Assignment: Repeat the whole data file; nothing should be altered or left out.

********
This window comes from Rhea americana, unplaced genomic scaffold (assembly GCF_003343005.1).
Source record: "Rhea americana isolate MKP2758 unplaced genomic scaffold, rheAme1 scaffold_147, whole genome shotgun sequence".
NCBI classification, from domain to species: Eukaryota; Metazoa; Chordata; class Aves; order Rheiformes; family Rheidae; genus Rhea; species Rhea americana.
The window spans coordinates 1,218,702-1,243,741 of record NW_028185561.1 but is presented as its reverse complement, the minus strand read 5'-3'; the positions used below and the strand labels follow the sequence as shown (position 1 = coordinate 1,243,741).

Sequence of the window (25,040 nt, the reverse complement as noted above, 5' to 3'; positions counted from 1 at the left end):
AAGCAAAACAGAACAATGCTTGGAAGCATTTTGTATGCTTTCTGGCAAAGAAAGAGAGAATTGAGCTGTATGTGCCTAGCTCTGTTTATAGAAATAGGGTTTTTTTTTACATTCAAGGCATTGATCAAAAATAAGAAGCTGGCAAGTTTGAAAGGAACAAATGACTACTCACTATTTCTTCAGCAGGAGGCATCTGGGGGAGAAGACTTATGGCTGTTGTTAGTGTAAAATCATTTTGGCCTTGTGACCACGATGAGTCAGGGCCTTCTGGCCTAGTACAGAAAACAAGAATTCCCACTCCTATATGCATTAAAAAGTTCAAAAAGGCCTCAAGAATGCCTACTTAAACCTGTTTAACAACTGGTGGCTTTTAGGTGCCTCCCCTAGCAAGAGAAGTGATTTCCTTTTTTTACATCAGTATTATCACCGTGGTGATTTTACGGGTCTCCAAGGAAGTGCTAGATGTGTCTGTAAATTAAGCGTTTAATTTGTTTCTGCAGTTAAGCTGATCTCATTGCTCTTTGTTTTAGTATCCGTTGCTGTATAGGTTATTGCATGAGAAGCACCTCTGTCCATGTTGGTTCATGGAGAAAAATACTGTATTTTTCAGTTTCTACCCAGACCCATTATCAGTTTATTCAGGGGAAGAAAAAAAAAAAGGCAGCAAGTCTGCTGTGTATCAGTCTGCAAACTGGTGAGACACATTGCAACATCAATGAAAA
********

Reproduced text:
This window comes from Rhea americana, unplaced genomic scaffold (assembly GCF_003343005.1).
Source record: "Rhea americana isolate MKP2758 unplaced genomic scaffold, rheAme1 scaffold_147, whole genome shotgun sequence".
NCBI classification, from domain to species: Eukaryota; Metazoa; Chordata; class Aves; order Rheiformes; family Rheidae; genus Rhea; species Rhea americana.
The window spans coordinates 1,218,702-1,243,741 of record NW_028185561.1 but is presented as its reverse complement, the minus strand read 5'-3'; the positions used below and the strand labels follow the sequence as shown (position 1 = coordinate 1,243,741).

Sequence of the window (25,040 nt, the reverse complement as noted above, 5' to 3'; positions counted from 1 at the left end):
AAGCAAAACAGAACAATGCTTGGAAGCATTTTGTATGCTTTCTGGCAAAGAAAGAGAGAATTGAGCTGTATGTGCCTAGCTCTGTTTATAGAAATAGGGTTTTTTTTTACATTCAAGGCATTGATCAAAAATAAGAAGCTGGCAAGTTTGAAAGGAACAAATGACTACTCACTATTTCTTCAGCAGGAGGCATCTGGGGGAGAAGACTTATGGCTGTTGTTAGTGTAAAATCATTTTGGCCTTGTGACCACGATGAGTCAGGGCCTTCTGGCCTAGTACAGAAAACAAGAATTCCCACTCCTATATGCATTAAAAAGTTCAAAAAGGCCTCAAGAATGCCTACTTAAACCTGTTTAACAACTGGTGGCTTTTAGGTGCCTCCCCTAGCAAGAGAAGTGATTTCCTTTTTTTACATCAGTATTATCACCGTGGTGATTTTACGGGTCTCCAAGGAAGTGCTAGATGTGTCTGTAAATTAAGCGTTTAATTTGTTTCTGCAGTTAAGCTGATCTCATTGCTCTTTGTTTTAGTATCCGTTGCTGTATAGGTTATTGCATGAGAAGCACCTCTGTCCATGTTGGTTCATGGAGAAAAATACTGTATTTTTCAGTTTCTACCCAGACCCATTATCAGTTTATTCAGGGGAAGAAAAAAAAAAAGGCAGCAAGTCTGCTGTGTATCAGTCTGCAAACTGGTGAGACACATTGCAACATCAATGAAAA